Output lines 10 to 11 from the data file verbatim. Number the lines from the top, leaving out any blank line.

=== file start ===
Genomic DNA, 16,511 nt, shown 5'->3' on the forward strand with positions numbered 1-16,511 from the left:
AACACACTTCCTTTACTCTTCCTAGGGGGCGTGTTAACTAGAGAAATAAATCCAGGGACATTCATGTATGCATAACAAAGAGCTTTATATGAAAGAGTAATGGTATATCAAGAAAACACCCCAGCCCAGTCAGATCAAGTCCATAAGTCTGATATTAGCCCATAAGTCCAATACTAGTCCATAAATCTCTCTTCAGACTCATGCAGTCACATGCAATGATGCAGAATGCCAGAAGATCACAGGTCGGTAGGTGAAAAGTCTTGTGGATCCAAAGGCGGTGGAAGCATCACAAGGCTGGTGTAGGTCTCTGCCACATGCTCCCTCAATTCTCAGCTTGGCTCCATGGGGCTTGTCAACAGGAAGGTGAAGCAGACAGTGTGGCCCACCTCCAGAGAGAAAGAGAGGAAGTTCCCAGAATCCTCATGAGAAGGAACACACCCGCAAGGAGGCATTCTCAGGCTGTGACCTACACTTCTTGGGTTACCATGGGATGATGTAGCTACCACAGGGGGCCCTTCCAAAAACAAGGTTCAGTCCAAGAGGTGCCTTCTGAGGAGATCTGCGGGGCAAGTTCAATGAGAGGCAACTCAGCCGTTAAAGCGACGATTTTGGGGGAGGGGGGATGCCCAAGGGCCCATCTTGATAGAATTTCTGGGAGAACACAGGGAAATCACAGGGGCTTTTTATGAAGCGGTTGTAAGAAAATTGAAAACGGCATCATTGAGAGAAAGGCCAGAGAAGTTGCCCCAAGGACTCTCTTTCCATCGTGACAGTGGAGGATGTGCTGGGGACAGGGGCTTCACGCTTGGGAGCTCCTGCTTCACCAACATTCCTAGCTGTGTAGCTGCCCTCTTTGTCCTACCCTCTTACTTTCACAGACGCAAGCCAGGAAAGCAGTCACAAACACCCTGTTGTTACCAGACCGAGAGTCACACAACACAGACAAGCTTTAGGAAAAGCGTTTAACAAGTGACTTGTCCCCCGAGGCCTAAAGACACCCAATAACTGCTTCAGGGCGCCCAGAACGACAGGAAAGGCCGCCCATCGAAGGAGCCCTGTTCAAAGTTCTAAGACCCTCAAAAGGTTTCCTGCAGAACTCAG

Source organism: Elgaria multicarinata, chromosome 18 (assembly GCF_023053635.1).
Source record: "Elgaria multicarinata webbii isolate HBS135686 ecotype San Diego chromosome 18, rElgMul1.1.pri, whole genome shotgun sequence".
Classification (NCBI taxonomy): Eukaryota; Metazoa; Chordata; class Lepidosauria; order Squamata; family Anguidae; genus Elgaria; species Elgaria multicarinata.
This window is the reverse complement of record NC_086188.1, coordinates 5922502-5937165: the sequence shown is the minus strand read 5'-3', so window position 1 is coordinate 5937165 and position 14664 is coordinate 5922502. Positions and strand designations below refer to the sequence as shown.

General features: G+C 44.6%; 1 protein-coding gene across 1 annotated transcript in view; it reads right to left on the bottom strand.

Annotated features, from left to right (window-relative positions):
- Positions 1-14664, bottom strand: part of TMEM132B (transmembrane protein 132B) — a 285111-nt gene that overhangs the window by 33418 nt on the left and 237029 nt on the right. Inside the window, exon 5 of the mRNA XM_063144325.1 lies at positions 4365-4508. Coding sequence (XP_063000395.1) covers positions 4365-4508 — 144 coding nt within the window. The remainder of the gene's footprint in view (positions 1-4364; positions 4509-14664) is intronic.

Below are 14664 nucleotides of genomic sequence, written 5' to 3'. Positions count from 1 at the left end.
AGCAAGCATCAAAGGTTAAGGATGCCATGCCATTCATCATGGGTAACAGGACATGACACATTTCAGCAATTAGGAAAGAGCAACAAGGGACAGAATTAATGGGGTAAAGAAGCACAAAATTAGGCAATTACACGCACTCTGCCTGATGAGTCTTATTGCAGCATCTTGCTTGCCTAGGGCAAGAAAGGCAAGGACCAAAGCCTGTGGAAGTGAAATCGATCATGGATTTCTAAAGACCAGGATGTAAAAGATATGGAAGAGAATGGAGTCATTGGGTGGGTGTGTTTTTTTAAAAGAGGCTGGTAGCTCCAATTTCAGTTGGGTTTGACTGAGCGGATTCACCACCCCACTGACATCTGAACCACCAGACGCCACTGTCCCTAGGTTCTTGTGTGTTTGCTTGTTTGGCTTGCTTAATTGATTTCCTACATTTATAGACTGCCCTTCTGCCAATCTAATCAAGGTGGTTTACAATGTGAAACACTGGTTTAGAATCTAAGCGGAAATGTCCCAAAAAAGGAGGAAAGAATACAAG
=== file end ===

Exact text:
Below are 14664 nucleotides of genomic sequence, written 5' to 3'. Positions count from 1 at the left end.
AGCAAGCATCAAAGGTTAAGGATGCCATGCCATTCATCATGGGTAACAGGACATGACACATTTCAGCAATTAGGAAAGAGCAACAAGGGACAGAATTAATGGGGTAAAGAAGCACAAAATTAGGCAATTACACGCACTCTGCCTGATGAGTCTTATTGCAGCATCTTGCTTGCCTAGGGCAAGAAAGGCAAGGACCAAAGCCTGTGGAAGTGAAATCGATCATGGATTTCTAAAGACCAGGATGTAAAAGATATGGAAGAGAATGGAGTCATTGGGTGGGTGTGTTTTTTTAAAAGAGGCTGGTAGCTCCAATTTCAGTTGGGTTTGACTGAGCGGATTCACCACCCCACTGACATCTGAACCACCAGACGCCACTGTCCCTAGGTTCTTGTGTGTTTGCTTGTTTGGCTTGCTTAATTGATTTCCTACATTTATAGACTGCCCTTCTGCCAATCTAATCAAGGTGGTTTACAATGTGAAACACTGGTTTAGAATCTAAGCGGAAATGTCCCAAAAAAGGAGGAAAGAATACAAG